Category Archives: powershell

PowerCLI: Listing VMs from a bunch of vCenters

I need to grab all the VMs in a list of vCenters, but for each line of VM, I need to know which cluster and ESXi host they sit in. The original script was this;

Get-content .\vc.txt |
% {$vc=$_ ; connect-viserver $vc ; Get-VM |
Select Name, Vmhost, @{Name="Cluster";
Expression={ ((get-vmhost $_.vmhost).parent)}}, Folder,
@{Name="vCenter"; Expression= {$vc}} |
export-csv .\$vc.txt -NoTypeInformation ;
disconnect-viserver $vc –force –confirm:$false }

Even thought the code was straight forward with just a single get-VM execution, it was very slow. The reason was the Cluster field code block, which executes get-vmhost to get the cluster name for each VM, took time to execute.

@{Name="Cluster"; Expression={ ((get-vmhost $_.vmhost).parent)}}

A faster one-line calls each cluster first, then calls each VM in turn.

Get-content .\vc.txt |
% {$vc=$_ ; connect-viserver $vc ; Get-Cluster |
% { $clus=$; Get-VM -Location $Clus |
% { "$($`t$($`t$($_.folder)`t$($_.vmhost)`t$Clus`t$vc" |
out-file .\$vc.txt -append }} ;
disconnect-viserver $vc –force –confirm:$false }
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Posted by on May 19, 2017 in powershell, vmware


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PowerCLI: Getting VMHosts, PortGroups and switches info

I needed to extract a list of hosts in vCenter and with them, get all the portgroups and switch info. Unfortunately, there is no one one-liner script that can do this. Mainly because you have standard and distributed switches and their properties are different. In order to do this you need to separate one-liner, both feeding into the same output file.

The first script output the hosts against their VDSwitches. The script creates a tab-delimited text file that you can easy copy and paste onto a spreadsheet. Both scripts output the following:
– Clustername
– Hostname
– virtual network adapter name
– IP
– subnet mask
– port group name
– switch name

Get-VMHostNetworkAdapter -vmkernel | 
% { $vnet=$_ ; get-vdportgroup -vmhostnetworkadapter $vnet | 
$($`t$($_.vdswitch)`t$($_.vlanconfiguration)" | 
out-file .\temp\output.txt -append } }

The second script output the hosts against their standard switch, as you can see the order of the function is very different. The main reason is that VMHostNetworkAdapter object cannot be pipped into the VirtualPortGroup but it works the other way around.

You can also see from the second script the the names for virtualswitch and vlanID different from the above. Actually .vdswitch and .vlanconfiguration are objects themselves, but they are nice enough to output the values I want without needing to specify the actual object, i.e. switch name and VLAN ID.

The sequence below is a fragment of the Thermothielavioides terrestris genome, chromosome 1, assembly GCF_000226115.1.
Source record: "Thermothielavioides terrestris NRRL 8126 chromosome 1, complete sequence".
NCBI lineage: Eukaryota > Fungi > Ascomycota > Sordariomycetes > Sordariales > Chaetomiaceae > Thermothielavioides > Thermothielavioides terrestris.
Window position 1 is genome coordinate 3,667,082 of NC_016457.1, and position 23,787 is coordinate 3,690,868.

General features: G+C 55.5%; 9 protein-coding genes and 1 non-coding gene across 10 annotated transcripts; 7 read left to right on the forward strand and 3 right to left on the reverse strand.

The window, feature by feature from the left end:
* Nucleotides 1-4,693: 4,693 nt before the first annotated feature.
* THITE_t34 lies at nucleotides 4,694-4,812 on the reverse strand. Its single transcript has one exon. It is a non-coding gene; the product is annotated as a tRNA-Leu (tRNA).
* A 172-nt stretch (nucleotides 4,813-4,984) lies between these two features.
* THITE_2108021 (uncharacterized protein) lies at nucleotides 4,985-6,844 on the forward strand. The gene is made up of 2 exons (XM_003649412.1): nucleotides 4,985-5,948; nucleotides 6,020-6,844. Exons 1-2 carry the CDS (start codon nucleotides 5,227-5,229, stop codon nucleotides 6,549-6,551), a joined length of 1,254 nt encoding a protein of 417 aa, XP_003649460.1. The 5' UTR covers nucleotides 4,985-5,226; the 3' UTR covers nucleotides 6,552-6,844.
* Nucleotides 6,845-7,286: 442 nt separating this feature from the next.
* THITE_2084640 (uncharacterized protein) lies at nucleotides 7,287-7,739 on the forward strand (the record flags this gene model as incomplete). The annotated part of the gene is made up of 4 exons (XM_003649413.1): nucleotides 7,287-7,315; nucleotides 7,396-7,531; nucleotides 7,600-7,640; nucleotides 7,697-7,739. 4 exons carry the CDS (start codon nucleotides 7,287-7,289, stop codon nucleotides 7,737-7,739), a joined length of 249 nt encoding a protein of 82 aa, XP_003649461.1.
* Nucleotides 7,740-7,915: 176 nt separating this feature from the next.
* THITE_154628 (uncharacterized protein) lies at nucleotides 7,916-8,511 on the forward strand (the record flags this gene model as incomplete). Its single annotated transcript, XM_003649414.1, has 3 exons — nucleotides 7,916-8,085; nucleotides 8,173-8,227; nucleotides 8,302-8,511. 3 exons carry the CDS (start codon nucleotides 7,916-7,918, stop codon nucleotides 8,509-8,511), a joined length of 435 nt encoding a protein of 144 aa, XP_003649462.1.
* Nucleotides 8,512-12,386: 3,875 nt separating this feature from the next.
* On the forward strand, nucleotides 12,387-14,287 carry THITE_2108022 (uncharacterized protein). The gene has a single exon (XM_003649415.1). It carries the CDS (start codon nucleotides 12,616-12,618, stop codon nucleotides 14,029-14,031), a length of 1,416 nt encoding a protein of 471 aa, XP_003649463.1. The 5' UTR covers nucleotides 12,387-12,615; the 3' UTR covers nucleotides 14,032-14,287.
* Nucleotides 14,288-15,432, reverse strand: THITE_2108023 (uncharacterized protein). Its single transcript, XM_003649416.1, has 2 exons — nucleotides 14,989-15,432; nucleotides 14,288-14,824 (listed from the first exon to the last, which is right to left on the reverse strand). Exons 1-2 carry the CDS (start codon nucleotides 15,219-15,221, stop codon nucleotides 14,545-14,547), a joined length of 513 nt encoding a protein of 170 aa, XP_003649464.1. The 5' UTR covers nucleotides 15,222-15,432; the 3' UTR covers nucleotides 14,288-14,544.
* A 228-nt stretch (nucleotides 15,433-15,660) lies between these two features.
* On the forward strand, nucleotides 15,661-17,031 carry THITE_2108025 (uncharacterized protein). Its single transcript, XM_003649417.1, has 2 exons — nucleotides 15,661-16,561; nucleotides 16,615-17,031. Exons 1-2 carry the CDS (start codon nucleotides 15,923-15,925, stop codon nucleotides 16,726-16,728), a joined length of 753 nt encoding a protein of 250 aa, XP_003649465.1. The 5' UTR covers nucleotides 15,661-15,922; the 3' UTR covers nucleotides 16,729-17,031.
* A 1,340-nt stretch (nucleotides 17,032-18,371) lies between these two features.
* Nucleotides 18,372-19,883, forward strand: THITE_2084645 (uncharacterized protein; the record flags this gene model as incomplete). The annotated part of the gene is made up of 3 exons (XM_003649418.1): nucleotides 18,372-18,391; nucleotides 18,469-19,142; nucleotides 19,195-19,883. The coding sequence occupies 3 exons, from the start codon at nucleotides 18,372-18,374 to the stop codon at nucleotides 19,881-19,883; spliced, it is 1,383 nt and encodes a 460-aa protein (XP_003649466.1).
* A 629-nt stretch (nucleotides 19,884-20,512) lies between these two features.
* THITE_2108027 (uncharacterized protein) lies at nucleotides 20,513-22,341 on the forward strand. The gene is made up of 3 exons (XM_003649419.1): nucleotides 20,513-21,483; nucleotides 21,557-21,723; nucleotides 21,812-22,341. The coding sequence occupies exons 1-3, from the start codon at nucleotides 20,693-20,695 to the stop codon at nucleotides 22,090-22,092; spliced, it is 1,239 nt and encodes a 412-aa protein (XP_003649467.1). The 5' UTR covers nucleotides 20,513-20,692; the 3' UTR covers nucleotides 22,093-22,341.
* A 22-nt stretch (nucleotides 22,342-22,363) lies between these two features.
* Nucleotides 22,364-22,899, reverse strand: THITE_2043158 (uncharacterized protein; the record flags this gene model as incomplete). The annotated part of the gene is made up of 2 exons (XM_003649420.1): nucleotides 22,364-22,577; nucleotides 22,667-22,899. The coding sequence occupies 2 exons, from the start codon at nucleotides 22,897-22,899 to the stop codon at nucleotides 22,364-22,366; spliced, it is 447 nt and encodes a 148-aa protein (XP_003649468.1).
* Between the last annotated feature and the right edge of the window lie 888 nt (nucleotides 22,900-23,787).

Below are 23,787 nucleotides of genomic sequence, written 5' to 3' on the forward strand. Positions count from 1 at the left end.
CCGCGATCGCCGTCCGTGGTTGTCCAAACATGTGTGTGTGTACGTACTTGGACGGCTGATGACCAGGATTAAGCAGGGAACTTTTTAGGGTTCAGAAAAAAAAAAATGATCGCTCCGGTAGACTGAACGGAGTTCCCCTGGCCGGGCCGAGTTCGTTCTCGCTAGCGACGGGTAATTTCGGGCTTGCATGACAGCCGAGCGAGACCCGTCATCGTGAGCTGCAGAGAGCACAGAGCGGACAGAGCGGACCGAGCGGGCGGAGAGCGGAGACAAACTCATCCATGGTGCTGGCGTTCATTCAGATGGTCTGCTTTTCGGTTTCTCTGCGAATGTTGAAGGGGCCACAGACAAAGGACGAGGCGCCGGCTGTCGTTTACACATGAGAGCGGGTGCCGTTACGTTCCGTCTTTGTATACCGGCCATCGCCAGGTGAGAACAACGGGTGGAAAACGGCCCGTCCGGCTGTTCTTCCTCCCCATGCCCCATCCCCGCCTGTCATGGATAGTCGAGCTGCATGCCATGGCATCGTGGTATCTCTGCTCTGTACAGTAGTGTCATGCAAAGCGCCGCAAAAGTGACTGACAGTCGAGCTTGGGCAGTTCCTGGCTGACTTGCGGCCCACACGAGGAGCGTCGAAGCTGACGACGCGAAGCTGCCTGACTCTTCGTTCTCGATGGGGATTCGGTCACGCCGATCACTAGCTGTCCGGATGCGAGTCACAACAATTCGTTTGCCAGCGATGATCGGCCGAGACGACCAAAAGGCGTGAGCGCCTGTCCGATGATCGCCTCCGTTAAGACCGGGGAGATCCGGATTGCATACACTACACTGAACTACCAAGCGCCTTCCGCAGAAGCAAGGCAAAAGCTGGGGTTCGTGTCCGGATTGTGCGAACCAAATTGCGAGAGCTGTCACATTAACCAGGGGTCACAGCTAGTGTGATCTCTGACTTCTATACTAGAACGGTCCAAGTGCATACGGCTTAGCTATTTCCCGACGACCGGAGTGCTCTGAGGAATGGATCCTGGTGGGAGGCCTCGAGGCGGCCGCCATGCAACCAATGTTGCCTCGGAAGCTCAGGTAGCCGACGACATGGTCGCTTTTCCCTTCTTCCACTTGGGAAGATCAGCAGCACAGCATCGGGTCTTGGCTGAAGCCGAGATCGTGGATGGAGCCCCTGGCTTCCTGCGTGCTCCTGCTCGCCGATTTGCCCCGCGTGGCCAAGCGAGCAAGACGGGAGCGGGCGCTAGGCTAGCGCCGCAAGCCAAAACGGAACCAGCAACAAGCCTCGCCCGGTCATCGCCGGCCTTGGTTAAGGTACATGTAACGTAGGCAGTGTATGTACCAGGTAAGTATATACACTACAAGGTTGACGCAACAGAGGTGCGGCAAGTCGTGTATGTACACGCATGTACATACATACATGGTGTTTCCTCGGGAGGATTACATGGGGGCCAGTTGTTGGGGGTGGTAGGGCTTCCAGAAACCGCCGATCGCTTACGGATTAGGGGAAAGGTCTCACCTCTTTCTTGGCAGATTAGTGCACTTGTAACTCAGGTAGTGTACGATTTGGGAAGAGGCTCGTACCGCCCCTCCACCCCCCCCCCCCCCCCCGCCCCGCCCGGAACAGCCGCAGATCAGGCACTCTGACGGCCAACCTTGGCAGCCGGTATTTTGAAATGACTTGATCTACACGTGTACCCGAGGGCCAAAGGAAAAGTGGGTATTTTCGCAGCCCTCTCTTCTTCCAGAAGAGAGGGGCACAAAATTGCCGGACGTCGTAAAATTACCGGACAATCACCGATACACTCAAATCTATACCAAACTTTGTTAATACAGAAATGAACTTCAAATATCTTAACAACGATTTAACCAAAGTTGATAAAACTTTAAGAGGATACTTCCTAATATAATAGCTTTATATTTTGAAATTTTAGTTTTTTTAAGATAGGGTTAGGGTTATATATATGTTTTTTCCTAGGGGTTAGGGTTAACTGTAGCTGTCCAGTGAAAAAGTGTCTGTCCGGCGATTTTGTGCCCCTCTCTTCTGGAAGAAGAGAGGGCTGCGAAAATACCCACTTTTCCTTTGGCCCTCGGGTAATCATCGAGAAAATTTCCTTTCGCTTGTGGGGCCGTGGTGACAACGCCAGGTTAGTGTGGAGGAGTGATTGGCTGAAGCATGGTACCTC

Get-VirtualPortgroup -standard | 
% { $pg=$_ ; get-vmhostnetworkadapter -portgroup $pg | 
% { "$($_.vmhost.parent)`t$($_.vmhost)`t$($`t
$($`t$($pg.vlanid)" |
 out-file .\temp\output.txt -append }}
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Posted by on March 31, 2017 in powershell, vmware


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PS1: Transposing a vertical list of records

Honestly, I don’t really know what term to call this other than “a vertical list of records”. What I mean a set of records that are listed vertically instead of having its field values in columns. Below table is what it looks like:



This output comes out from a really old CLI which extracts the inventory of hosts. The problem with the CLI is that it can only extract one host at a time and it displays in this vertical list format. To extract 100 host, you need to call the CLI 100 times and dump the output into a file, which is what it ended up looking like in the above. Read the rest of this entry »

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Posted by on October 14, 2016 in powershell



PowerCLI VUM 5.5: Get-baseline stackoverflow error

Update: PowerCLI VUM 6.0 seemed to have solved this problem

I ran in the following error when trying to get baseline via PowerCLI VUM

get-baseline -entity "clustername"

Powershell will then crash with stackoverflow error

A bit of search doesn’t reveal any solution or fixed to it, but one post seems to solve the problem for me, even though its talking about Windows 7/8 and I am running powershell on a Windows 2008R2 server. Apparently, this behaviour has been on-going since VUM 5.1.

The solution is to run powershell in version 2 compatible mode. However, if you try to amend the PowerCLI shortcut, you will find that it already has maxed out the number of character allowed and you cannot add anymore parameters. The solution is simply to create a CMD file, copy and paste the PowerCLI launch commands and add “-version 2” to the parameters. Remember to add “-version 2” immediately after the EXE and not at the end of the rest of the parameters.

C:\Windows\System32\WindowsPowerShell\v1.0\powershell.exe -version 2 -psc "C:\Program Files (x86)\VMware\Infrastructure\vSphere PowerCLI\vim.psc1" -noe -c ". \"C:\Program Files (x86)\VMware\Infrastructure\vSphere PowerCLI\Scripts\Initialize-PowerCLIEnvironment.ps1\""

Here is my powershell environment and after running in version 2

I have PowerCLI 5.8 installed with VUM 5.5 U2 PowerCLI.:

  • VMware-UpdateManager-Pscli-5.5.0-1302474.exe
  • VMware-PowerCLI-5.8.0-2057893
Get-PSSnapin | ft